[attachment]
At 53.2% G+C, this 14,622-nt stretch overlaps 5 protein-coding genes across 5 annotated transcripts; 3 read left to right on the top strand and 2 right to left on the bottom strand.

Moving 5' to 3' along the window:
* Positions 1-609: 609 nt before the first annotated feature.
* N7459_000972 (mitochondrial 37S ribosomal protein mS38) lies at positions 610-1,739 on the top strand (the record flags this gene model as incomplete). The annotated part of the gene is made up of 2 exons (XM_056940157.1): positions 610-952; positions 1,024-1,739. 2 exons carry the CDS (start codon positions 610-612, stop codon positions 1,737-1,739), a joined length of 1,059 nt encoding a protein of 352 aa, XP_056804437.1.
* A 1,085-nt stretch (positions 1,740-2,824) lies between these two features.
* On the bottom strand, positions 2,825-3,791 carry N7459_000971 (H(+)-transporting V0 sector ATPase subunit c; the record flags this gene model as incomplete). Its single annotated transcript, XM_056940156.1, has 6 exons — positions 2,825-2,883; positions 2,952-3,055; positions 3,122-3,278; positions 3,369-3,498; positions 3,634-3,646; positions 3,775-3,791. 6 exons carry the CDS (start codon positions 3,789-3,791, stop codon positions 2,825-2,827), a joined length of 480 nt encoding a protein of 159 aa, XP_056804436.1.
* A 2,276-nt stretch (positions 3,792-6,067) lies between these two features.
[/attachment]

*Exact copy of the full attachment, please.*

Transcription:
At 53.2% G+C, this 14,622-nt stretch overlaps 5 protein-coding genes across 5 annotated transcripts; 3 read left to right on the top strand and 2 right to left on the bottom strand.

Moving 5' to 3' along the window:
* Positions 1-609: 609 nt before the first annotated feature.
* N7459_000972 (mitochondrial 37S ribosomal protein mS38) lies at positions 610-1,739 on the top strand (the record flags this gene model as incomplete). The annotated part of the gene is made up of 2 exons (XM_056940157.1): positions 610-952; positions 1,024-1,739. 2 exons carry the CDS (start codon positions 610-612, stop codon positions 1,737-1,739), a joined length of 1,059 nt encoding a protein of 352 aa, XP_056804437.1.
* A 1,085-nt stretch (positions 1,740-2,824) lies between these two features.
* On the bottom strand, positions 2,825-3,791 carry N7459_000971 (H(+)-transporting V0 sector ATPase subunit c; the record flags this gene model as incomplete). Its single annotated transcript, XM_056940156.1, has 6 exons — positions 2,825-2,883; positions 2,952-3,055; positions 3,122-3,278; positions 3,369-3,498; positions 3,634-3,646; positions 3,775-3,791. 6 exons carry the CDS (start codon positions 3,789-3,791, stop codon positions 2,825-2,827), a joined length of 480 nt encoding a protein of 159 aa, XP_056804436.1.
* A 2,276-nt stretch (positions 3,792-6,067) lies between these two features.